Tracker Training


Most tracking classes are led by James Bruchac (co-author of Scats & Tracks of The NortheastScats & Tracks of The Southeast) or Ndakinna Head Instructor, Ivan Erchak (co-author with James Bruchac of the forthcoming Snow Tracks Of The Adirondacks). Guest trackers include Dr. James Halfpenny, senior author of Scats & Tracks series and A Field Guide to Mammal Tracking. Certification is available for most courses – please ask in advance.

 Basic Animal Tracks Lecture.  Through the use of a power point presentation and Ndakinna’s large collection of plaster track casts students will learn to identify common and not so common North American mammals from rabbits and foxes to mountain lions and grizzly bears.

 Basic Tracks & Tracking Fieldtrip.  Although this class is most popular in the winter it runs throughout the year. Class consists of instruction, basic footprint identification, and a fieldtrip to the Nature Preserve to look for tracks.

 Basic Mammal Tracks and Plaster Casting.  Participants will learn how to both identify and collect the tracks of numerous forest mammals. Consists of a two hour hands-on workshop focusing on track identification and track casting followed by a two hour field study. Participants will go into the Ndakinna preserve with the skills needed to make plaster casts of any tracks they may find.

 Tracks & Scats with Jim Bruchac.  Drawing on Jim Bruchac’s popular field guides co-authored with Dr. Halfpenny (Scats & Tracks Of The Northeast and Scats & Tracks of The Southeast), this class consists of basic to advanced footprint and scat (animal droppings) identification, field measurements, plaster casting of tracks and a two hour tracking field trip.

 Winter Animal Tracking Intensive.  This class was originally designed by Jim Bruchac as a quick overview for New York State Department of Environmental Conservation (DEC) species surveys. It consists of basic-advanced footprint identification, basic-advanced animal gaits, basic scatology, tracking data collection & CyberTracker database as well as a two hour tracking field study and intro to snow casting.

 Professional Level Winter Animal Tracking.  Also originally designed by Jim Bruchac for the NYS DEC to aid with various winter species surveys. While such training still continues this class is now open to the general public. Course involves basic-advanced print identification, basic-advanced gaits, basic scatology and hair ID, tracking data collection and CyberTracker database, snow casting, as well as 4 to 5 hours of tracking field studies. Note: Extended Tracking Internships and Apprentice Programs available upon request.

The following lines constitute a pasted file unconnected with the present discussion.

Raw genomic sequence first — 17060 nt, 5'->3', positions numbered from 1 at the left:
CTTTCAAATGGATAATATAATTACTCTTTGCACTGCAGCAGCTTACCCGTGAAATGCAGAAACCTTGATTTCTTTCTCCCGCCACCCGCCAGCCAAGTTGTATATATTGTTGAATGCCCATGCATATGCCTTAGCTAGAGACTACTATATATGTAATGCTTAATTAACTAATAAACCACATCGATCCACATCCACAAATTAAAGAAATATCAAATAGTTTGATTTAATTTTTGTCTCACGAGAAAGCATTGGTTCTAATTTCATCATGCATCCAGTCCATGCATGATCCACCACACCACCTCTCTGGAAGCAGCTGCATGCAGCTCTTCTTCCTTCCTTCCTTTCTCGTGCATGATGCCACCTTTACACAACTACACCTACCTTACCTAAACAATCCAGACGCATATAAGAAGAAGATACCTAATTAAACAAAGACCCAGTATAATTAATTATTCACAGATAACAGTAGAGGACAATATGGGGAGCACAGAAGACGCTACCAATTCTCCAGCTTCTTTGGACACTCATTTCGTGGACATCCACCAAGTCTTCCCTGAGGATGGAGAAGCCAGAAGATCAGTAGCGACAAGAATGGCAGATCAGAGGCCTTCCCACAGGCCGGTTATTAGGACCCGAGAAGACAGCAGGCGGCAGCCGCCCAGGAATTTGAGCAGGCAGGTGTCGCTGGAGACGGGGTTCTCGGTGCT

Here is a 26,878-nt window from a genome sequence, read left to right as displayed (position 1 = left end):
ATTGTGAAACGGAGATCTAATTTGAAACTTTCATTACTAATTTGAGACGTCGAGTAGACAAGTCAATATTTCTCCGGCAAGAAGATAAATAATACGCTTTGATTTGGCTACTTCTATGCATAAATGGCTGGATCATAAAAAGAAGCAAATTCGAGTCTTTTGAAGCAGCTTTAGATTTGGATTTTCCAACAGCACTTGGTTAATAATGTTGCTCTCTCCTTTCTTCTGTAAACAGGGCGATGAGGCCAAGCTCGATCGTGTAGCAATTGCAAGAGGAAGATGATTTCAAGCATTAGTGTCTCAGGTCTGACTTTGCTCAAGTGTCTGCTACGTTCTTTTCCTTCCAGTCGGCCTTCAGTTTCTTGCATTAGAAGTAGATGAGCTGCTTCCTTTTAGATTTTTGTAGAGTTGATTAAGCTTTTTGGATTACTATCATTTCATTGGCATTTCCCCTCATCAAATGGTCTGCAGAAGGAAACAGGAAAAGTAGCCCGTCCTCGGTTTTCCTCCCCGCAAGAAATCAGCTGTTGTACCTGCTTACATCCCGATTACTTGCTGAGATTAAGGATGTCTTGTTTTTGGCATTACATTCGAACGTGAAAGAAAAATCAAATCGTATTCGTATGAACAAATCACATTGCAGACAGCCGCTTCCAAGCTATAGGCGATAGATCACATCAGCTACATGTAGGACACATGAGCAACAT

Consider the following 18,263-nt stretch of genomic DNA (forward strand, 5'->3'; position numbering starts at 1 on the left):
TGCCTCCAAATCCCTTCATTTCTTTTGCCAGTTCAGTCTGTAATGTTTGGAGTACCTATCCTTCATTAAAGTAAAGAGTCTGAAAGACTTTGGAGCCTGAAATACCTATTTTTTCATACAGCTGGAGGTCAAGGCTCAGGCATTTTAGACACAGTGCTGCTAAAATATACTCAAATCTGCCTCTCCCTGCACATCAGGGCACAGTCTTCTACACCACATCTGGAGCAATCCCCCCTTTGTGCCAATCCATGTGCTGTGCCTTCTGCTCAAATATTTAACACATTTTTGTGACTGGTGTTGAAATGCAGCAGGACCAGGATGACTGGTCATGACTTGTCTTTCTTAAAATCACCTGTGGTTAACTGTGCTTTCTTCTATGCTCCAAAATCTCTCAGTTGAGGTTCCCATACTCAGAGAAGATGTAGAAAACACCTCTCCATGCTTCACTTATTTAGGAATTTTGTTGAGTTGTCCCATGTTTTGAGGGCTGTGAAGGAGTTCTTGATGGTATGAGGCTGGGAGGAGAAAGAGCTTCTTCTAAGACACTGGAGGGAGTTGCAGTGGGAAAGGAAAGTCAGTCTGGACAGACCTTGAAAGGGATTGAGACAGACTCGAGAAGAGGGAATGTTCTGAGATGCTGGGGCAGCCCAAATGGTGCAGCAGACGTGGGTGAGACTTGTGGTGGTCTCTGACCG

Snow Tracking Cougars, Wolves and Other Rare Animals.  Offered every other year at Ndakinna (last class 1/2005, next Class 1/2007). Use snow to locate rare, low-density species. Trail animals to learn their behavior and their habitat preferences. This professional level course is for naturalists, wildlife managers, ecologists, etc.

 Lectures include Tracking Rare Species, Snow Track Anatomy, Identification & Measuring, Size & Sex Determination, Aging Tracks, Mammal Gaits & Stories in Trails, Databases, Species Track Accounts, Discriminant & Photographic Analysis, Field Preparations & Survey Design, Equipment, Data & Criteria Sheets, CyberTracking Overview.

 Field Sessions include Snow Tracking (seeing tracks in snow, snow quality, aging tracks, reading gaits), and Plaster Casts. Species covered include Lynx, Wolf, Fisher, Marten, Cougar, Wolverine, and Confusing Species.

 Basic Tracking (at Yellowstone).  Taught by Jim Halfpenny & assisted by James Bruchac (part of the Yellowstone Wolf and Grizzly Tracking Expedition – see below). Covers the basics of footprints, aging, relative size, gaits, and reading stories. Prerequisite to Advanced Tracking.

 Advanced Tracking (at Yellowstone).  Taught by Jim Halfpenny & assisted by James Bruchac (part of the Yellowstone Wolf and Grizzly Tracking Expedition – see below). Prerequisite: Basic Tracking, Mammal Signs, or instructor permission. Short review of basics followed by advanced gaits and trail interpretation. Covers plate tracking, databases, discriminant analysis, and differentiating among close species i.e. dogs and wolves.

 CyberTracker in the Field.  Taught by Jim Halfpenny & assisted by James Bruchac (part of the Yellowstone Wolf and Grizzly Tracking Expedition). This introductory class covers the master CyberTracker program and sequences designed to allow you to immediately use your handheld device for tracking. You will go home with working copies of all computer programs. Includes afternoon field sessions and evening workshop. Basic knowledge of tracking required. You may wish to purchase a CyberTracker handheld/GPS unit before coming. Access at home to a PC is required to use CyberTracker.

 Yellowstone Wolf & Grizzly Tracking Expedition.  Join Ndakinna Director Jim Bruchac along with famed tracker and Naturalist World Director Dr. James Halfpenny for a week of tracking in Yellowstone National Park. With a special focus on tracking grizzly and wolves, participants will not only learn how to identify the many clues these and other animals leave in the forest but actually go into the park every day to track them. Participants will also have a chance to track and observe such other park residence as elk, buffalo, western coyote, antelope, black bears and more. Plenty of plaster will be provided so that participants can go home with plaster casts of the various animal tracks they find.